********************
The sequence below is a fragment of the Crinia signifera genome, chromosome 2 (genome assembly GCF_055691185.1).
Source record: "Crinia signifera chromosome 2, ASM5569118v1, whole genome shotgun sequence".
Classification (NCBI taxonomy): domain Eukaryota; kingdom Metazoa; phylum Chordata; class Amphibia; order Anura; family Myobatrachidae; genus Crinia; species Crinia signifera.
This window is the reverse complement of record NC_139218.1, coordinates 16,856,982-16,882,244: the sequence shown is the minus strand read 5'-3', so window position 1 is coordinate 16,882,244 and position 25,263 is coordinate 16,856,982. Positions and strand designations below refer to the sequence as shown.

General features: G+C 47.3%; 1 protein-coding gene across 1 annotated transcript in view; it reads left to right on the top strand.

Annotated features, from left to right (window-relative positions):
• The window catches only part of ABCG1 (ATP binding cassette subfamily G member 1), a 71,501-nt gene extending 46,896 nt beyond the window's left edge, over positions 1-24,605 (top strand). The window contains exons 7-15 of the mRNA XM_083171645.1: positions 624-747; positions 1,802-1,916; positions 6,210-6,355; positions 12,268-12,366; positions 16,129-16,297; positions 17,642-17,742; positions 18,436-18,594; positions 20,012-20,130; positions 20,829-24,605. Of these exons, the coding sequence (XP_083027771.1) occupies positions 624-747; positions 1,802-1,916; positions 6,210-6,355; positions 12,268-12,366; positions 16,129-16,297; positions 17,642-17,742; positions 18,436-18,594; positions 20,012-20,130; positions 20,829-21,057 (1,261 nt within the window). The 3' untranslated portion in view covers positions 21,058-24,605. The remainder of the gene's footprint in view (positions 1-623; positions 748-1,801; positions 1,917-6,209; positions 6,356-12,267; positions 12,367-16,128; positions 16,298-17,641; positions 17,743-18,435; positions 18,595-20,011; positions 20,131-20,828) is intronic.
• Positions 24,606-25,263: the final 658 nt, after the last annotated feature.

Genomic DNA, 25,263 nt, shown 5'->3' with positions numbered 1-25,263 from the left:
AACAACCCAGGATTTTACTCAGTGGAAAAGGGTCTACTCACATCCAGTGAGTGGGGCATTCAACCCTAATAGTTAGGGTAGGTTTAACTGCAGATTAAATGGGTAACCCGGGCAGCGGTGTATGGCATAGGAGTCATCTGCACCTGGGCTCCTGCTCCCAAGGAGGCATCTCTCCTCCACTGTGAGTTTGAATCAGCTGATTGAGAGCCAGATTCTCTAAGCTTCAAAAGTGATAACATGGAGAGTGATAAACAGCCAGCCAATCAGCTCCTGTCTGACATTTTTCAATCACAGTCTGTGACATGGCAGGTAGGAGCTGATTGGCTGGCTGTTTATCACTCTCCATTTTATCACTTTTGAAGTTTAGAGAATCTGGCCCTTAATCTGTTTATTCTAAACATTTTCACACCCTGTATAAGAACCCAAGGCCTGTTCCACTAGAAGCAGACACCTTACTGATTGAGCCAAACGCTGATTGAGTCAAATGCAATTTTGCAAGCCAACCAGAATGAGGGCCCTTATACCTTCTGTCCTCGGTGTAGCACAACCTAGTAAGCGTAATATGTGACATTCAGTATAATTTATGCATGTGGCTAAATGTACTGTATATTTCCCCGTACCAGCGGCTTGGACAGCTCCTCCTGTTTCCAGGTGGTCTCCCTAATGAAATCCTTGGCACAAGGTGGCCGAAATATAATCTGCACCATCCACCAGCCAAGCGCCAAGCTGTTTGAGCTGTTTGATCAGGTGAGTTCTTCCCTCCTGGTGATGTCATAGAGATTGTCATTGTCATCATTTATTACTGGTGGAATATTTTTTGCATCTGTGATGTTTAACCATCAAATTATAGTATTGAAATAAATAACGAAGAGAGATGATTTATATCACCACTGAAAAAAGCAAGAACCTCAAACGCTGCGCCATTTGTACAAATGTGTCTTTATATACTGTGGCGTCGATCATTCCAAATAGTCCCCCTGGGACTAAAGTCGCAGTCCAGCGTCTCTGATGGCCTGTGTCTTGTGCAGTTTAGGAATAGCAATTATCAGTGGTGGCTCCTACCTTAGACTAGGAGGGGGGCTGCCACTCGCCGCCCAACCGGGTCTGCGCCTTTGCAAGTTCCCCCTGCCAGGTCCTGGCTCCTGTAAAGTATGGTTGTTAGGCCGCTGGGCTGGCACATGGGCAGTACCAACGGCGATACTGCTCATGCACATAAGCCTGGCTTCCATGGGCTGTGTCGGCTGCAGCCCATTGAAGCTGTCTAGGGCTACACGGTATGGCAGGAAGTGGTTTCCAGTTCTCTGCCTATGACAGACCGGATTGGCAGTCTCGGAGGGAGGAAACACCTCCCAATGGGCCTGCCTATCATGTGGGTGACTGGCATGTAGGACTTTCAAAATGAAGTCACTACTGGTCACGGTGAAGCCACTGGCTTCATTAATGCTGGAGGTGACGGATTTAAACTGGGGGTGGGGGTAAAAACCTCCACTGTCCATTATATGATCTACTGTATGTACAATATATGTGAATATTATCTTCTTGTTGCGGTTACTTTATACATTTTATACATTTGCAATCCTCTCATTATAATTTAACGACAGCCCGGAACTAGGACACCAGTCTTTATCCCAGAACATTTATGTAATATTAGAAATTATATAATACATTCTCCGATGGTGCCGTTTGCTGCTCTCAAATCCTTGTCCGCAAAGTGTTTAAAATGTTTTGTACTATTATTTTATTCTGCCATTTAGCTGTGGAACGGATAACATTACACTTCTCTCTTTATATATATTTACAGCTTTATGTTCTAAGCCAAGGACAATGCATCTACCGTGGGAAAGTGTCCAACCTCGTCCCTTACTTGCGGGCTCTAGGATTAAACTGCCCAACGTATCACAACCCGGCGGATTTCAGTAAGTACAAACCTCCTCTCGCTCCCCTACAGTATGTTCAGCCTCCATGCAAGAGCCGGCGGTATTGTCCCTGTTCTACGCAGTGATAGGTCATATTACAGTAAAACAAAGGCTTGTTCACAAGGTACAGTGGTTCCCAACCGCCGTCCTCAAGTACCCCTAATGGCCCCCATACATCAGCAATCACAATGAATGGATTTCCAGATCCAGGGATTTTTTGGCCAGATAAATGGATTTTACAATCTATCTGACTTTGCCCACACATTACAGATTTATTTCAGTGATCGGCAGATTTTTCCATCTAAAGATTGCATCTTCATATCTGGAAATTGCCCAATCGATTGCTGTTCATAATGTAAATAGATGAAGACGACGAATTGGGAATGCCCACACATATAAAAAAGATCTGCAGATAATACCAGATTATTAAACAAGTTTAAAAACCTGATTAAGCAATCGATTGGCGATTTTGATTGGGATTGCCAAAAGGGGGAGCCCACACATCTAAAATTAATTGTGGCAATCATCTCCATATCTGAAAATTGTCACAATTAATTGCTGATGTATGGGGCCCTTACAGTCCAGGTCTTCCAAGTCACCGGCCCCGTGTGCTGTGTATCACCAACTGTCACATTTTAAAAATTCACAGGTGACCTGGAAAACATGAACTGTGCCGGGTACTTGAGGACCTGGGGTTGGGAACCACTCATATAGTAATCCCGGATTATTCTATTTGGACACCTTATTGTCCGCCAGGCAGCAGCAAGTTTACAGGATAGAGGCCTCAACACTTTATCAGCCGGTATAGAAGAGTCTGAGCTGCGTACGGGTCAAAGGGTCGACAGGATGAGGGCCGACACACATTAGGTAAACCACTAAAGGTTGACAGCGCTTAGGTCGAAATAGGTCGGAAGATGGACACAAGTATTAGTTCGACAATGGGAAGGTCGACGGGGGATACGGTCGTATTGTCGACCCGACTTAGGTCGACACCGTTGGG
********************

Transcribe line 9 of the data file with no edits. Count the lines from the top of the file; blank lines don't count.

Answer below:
Genomic DNA, 25,263 nt, shown 5'->3' with positions numbered 1-25,263 from the left: